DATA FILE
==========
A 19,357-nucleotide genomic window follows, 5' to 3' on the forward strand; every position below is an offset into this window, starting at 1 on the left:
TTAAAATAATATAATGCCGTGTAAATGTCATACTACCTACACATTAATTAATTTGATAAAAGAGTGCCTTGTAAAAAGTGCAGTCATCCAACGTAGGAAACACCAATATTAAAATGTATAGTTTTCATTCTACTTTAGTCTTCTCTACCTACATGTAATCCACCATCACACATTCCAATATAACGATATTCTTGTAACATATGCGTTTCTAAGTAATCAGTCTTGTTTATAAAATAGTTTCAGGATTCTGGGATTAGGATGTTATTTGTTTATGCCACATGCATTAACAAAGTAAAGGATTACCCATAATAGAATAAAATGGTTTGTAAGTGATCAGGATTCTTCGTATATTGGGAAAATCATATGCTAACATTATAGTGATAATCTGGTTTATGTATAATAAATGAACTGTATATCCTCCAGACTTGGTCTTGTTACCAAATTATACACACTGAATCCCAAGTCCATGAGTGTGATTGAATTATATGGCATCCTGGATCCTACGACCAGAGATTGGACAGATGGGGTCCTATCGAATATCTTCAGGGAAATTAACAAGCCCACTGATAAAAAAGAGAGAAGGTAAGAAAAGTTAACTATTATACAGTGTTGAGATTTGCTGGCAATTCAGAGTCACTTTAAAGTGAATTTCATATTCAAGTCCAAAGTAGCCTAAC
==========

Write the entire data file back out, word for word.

A 19,357-nucleotide genomic window follows, 5' to 3' on the forward strand; every position below is an offset into this window, starting at 1 on the left:
TTAAAATAATATAATGCCGTGTAAATGTCATACTACCTACACATTAATTAATTTGATAAAAGAGTGCCTTGTAAAAAGTGCAGTCATCCAACGTAGGAAACACCAATATTAAAATGTATAGTTTTCATTCTACTTTAGTCTTCTCTACCTACATGTAATCCACCATCACACATTCCAATATAACGATATTCTTGTAACATATGCGTTTCTAAGTAATCAGTCTTGTTTATAAAATAGTTTCAGGATTCTGGGATTAGGATGTTATTTGTTTATGCCACATGCATTAACAAAGTAAAGGATTACCCATAATAGAATAAAATGGTTTGTAAGTGATCAGGATTCTTCGTATATTGGGAAAATCATATGCTAACATTATAGTGATAATCTGGTTTATGTATAATAAATGAACTGTATATCCTCCAGACTTGGTCTTGTTACCAAATTATACACACTGAATCCCAAGTCCATGAGTGTGATTGAATTATATGGCATCCTGGATCCTACGACCAGAGATTGGACAGATGGGGTCCTATCGAATATCTTCAGGGAAATTAACAAGCCCACTGATAAAAAAGAGAGAAGGTAAGAAAAGTTAACTATTATACAGTGTTGAGATTTGCTGGCAATTCAGAGTCACTTTAAAGTGAATTTCATATTCAAGTCCAAAGTAGCCTAAC